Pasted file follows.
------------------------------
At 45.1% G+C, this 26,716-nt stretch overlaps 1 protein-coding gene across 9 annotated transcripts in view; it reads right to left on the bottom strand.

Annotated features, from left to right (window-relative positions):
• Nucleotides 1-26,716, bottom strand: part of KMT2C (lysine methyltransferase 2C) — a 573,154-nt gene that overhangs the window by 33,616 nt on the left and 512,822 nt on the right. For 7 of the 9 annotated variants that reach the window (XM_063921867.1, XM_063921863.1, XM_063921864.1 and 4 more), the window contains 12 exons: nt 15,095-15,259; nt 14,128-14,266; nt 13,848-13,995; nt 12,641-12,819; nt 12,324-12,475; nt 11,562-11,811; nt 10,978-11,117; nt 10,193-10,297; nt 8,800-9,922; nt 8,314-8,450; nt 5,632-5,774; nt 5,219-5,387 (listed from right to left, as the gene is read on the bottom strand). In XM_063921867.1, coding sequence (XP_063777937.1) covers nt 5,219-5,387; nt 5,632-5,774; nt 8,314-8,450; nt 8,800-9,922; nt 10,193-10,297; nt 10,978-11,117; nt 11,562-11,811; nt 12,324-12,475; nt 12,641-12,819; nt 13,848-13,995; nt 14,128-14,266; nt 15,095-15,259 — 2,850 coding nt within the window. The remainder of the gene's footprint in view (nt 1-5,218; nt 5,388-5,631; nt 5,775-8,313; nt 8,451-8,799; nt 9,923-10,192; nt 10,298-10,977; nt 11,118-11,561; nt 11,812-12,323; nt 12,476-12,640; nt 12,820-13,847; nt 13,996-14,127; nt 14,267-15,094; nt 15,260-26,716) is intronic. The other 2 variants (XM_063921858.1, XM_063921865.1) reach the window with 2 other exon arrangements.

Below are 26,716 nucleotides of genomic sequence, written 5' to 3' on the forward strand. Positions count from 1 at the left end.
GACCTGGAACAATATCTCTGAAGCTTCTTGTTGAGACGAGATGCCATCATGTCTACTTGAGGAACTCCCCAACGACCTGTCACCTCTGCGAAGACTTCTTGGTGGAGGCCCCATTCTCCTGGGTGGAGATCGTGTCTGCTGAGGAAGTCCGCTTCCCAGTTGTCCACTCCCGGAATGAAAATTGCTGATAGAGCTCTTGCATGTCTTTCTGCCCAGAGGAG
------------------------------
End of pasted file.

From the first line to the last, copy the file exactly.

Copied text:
At 45.1% G+C, this 26,716-nt stretch overlaps 1 protein-coding gene across 9 annotated transcripts in view; it reads right to left on the bottom strand.

Annotated features, from left to right (window-relative positions):
• Nucleotides 1-26,716, bottom strand: part of KMT2C (lysine methyltransferase 2C) — a 573,154-nt gene that overhangs the window by 33,616 nt on the left and 512,822 nt on the right. For 7 of the 9 annotated variants that reach the window (XM_063921867.1, XM_063921863.1, XM_063921864.1 and 4 more), the window contains 12 exons: nt 15,095-15,259; nt 14,128-14,266; nt 13,848-13,995; nt 12,641-12,819; nt 12,324-12,475; nt 11,562-11,811; nt 10,978-11,117; nt 10,193-10,297; nt 8,800-9,922; nt 8,314-8,450; nt 5,632-5,774; nt 5,219-5,387 (listed from right to left, as the gene is read on the bottom strand). In XM_063921867.1, coding sequence (XP_063777937.1) covers nt 5,219-5,387; nt 5,632-5,774; nt 8,314-8,450; nt 8,800-9,922; nt 10,193-10,297; nt 10,978-11,117; nt 11,562-11,811; nt 12,324-12,475; nt 12,641-12,819; nt 13,848-13,995; nt 14,128-14,266; nt 15,095-15,259 — 2,850 coding nt within the window. The remainder of the gene's footprint in view (nt 1-5,218; nt 5,388-5,631; nt 5,775-8,313; nt 8,451-8,799; nt 9,923-10,192; nt 10,298-10,977; nt 11,118-11,561; nt 11,812-12,323; nt 12,476-12,640; nt 12,820-13,847; nt 13,996-14,127; nt 14,267-15,094; nt 15,260-26,716) is intronic. The other 2 variants (XM_063921858.1, XM_063921865.1) reach the window with 2 other exon arrangements.

Below are 26,716 nucleotides of genomic sequence, written 5' to 3' on the forward strand. Positions count from 1 at the left end.
GACCTGGAACAATATCTCTGAAGCTTCTTGTTGAGACGAGATGCCATCATGTCTACTTGAGGAACTCCCCAACGACCTGTCACCTCTGCGAAGACTTCTTGGTGGAGGCCCCATTCTCCTGGGTGGAGATCGTGTCTGCTGAGGAAGTCCGCTTCCCAGTTGTCCACTCCCGGAATGAAAATTGCTGATAGAGCTCTTGCATGTCTTTCTGCCCAGAGGAG